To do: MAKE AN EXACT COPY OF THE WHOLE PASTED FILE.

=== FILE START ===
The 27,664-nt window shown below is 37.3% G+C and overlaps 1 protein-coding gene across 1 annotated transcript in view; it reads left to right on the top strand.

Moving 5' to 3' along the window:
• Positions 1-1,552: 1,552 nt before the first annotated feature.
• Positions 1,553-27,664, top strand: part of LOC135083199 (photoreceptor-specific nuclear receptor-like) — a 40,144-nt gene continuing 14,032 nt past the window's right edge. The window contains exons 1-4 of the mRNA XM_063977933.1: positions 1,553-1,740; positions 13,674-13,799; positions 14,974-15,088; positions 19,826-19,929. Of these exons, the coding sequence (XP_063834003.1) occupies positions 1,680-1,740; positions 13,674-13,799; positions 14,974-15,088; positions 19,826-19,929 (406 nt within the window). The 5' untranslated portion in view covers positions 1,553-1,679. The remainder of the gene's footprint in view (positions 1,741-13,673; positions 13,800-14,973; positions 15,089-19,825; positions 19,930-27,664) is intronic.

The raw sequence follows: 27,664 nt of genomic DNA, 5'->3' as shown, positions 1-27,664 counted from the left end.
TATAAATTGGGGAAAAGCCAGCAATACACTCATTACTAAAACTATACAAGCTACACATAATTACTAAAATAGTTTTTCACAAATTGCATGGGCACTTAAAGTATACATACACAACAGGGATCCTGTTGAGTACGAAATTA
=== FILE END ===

The 27,664-nt window shown below is 37.3% G+C and overlaps 1 protein-coding gene across 1 annotated transcript in view; it reads left to right on the top strand.

Moving 5' to 3' along the window:
• Positions 1-1,552: 1,552 nt before the first annotated feature.
• Positions 1,553-27,664, top strand: part of LOC135083199 (photoreceptor-specific nuclear receptor-like) — a 40,144-nt gene continuing 14,032 nt past the window's right edge. The window contains exons 1-4 of the mRNA XM_063977933.1: positions 1,553-1,740; positions 13,674-13,799; positions 14,974-15,088; positions 19,826-19,929. Of these exons, the coding sequence (XP_063834003.1) occupies positions 1,680-1,740; positions 13,674-13,799; positions 14,974-15,088; positions 19,826-19,929 (406 nt within the window). The 5' untranslated portion in view covers positions 1,553-1,679. The remainder of the gene's footprint in view (positions 1,741-13,673; positions 13,800-14,973; positions 15,089-19,825; positions 19,930-27,664) is intronic.

The raw sequence follows: 27,664 nt of genomic DNA, 5'->3' as shown, positions 1-27,664 counted from the left end.
TATAAATTGGGGAAAAGCCAGCAATACACTCATTACTAAAACTATACAAGCTACACATAATTACTAAAATAGTTTTTCACAAATTGCATGGGCACTTAAAGTATACATACACAACAGGGATCCTGTTGAGTACGAAATTA